TWO MAJOR North American maintenance and modification companies have been put up for sale in what could be the first signs of a consolidation in the aircraft-overhaul industry. At the same time Boeing is to taking a stake in the TAECO freighter conversion venture in China, as part of its increasingly aggressive expansion into service businesses.

US group Primark has started the disposals by putting its TIMCO maintenance operation on the market. Primark says that it is already talking to several potential buyers about the sale of the unit, which maintains a broad range of airliners from its base in Greensboro, North Carolina.

The group has been keen to sell TIMCO in order to focus on its information business, but had first to resolve "problems associated" with a major McDonnell Douglas DC-10 overhaul contract. "We are now able to move aggressively to find a suitable buyer," it says.

Canada's CAE has also announced plans to sell its CAE Aviation unit, which specialises in servicing and upgrading Lockheed Martin C-130 transports. Head-quartered in Edmonton, Alberta, CAE Aviation has operations across Canada and a joint venture in Islamabad, Pakistan.

CAE says it is selling the unit to focus on advanced-technology businesses, such as simulation. Although it is profitable, CAE says that the unit no longer fits the "longer term direction" of the group. The Canadian Forces remain the major customers, but the unit has expanded recently, into international and commercial-aircraft maintenance. Earlier this year, it purchased a hangar in Calgary to provide maintenance for airlines such as FedEx and Westjet.

Bombardier is expected to bid for CAE Aviation, to bolster both its defence and services businesses. Other likely Canadian candidates for the purchase are CHC Helicopter and Magellan Aerospace, which recently purchased Bristol Aerospace from Rolls-Royce Canada to add to its list of acquisitions. Lockheed Martin, which already operates a maintenance base in Greenville South Carolina, has also signalled its intent to expand its aircraft-maintenance business, to capture a larger share of the market to overhaul its own products, and could be interested in either or both companies.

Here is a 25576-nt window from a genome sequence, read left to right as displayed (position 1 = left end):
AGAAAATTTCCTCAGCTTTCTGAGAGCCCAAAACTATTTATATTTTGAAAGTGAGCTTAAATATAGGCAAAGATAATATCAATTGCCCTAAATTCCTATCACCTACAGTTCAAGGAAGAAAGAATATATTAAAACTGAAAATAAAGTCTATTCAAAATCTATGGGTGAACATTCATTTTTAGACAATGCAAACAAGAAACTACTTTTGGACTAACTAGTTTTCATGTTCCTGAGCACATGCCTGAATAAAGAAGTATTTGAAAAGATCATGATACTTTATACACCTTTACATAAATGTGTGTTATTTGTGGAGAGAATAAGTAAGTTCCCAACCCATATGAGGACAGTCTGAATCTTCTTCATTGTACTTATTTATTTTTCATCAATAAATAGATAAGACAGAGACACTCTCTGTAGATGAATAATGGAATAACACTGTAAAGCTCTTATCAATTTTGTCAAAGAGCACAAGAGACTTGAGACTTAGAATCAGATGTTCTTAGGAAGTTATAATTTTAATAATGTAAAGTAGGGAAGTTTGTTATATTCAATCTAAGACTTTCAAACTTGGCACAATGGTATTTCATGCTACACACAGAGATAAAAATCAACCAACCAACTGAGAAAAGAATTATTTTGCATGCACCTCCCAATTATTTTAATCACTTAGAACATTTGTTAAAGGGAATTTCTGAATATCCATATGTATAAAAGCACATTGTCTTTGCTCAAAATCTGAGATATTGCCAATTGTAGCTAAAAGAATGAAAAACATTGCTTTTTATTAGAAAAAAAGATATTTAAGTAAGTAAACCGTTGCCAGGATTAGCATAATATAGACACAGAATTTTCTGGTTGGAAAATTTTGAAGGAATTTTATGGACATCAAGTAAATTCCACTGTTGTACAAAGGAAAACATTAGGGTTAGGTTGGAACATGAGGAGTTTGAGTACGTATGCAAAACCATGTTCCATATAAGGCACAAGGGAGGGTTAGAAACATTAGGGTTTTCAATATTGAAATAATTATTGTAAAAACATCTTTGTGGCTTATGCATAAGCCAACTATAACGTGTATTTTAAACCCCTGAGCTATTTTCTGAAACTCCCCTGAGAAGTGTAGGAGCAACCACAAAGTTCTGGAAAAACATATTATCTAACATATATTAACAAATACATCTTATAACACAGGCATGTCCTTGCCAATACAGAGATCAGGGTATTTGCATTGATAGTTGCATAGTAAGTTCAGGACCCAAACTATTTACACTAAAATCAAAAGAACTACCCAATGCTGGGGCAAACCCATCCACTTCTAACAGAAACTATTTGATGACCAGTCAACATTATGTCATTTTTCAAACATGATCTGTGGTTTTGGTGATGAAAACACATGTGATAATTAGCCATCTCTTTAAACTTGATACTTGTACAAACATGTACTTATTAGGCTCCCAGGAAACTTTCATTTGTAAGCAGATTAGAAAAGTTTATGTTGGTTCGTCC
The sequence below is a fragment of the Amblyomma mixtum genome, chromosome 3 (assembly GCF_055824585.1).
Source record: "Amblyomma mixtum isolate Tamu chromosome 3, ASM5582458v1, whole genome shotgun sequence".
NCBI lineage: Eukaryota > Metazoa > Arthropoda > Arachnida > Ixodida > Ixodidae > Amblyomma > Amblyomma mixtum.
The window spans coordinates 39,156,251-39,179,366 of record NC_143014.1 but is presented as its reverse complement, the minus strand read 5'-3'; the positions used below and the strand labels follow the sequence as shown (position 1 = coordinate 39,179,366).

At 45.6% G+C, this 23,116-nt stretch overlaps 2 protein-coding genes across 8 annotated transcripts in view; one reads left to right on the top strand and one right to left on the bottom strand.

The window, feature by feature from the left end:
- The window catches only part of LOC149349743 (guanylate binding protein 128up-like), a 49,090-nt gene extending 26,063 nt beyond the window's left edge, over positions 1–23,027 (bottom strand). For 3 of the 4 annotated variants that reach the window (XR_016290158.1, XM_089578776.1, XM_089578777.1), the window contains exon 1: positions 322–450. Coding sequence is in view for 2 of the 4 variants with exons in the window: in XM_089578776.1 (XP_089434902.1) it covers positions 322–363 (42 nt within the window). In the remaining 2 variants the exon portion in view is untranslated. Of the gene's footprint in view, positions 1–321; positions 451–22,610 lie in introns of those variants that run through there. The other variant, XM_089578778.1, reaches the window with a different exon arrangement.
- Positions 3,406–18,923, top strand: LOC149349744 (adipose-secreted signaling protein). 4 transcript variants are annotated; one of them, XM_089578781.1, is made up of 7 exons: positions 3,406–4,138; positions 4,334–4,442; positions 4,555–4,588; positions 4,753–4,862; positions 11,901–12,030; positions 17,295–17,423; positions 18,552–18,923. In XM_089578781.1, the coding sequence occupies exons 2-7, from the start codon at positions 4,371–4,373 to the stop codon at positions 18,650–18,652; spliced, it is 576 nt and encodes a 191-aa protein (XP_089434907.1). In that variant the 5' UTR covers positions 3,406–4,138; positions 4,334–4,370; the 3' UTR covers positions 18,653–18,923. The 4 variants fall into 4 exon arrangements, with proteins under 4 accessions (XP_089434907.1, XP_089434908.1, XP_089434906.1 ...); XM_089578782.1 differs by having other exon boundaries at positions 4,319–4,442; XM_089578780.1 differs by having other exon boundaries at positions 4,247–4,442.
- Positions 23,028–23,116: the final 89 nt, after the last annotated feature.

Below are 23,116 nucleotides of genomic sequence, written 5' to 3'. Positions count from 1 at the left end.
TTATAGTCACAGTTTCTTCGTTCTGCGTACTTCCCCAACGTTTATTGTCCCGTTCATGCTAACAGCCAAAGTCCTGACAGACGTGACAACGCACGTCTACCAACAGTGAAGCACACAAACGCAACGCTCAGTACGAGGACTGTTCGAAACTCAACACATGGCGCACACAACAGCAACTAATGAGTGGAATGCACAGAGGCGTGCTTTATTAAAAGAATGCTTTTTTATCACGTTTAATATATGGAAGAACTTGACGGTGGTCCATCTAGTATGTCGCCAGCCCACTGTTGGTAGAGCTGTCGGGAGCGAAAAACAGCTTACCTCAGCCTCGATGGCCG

Boeing, meanwhile, has moved to expand its presence in China, taking a 9.1% share in the Xiamen-based TAEC Oventure in exchange for a $11 million investment. The agreement is aimed largely at increasing capacity for 747 conversions. The unit has an annual capacity of converting up to three 747s from passenger configuration to special freighters.

Boeing's action to strengthen its presence in the heavy maintenance market has been widely anticipated as part of a wider drive to diversify into non-core areas. It follows the setting up of a pilot training operation with FlightSafety International and the establishment of Boeing Business Jets, masterminded by Boeing Enterprises.

General Electric has already attracted attention with its consolidation of the engine overhaul market with a string of international acquisitions and some impressive profit margins. It is due to complete the major acquisition of Greenwich Air Services later this year, which brings with it annual sales of nearly $1.8 billion, following Greenwich's acquisition of UNC, which won competition approval in mid-August. GE aims to have $3 billion of sales from engine overhaul alone by 2000.

Source: Flight International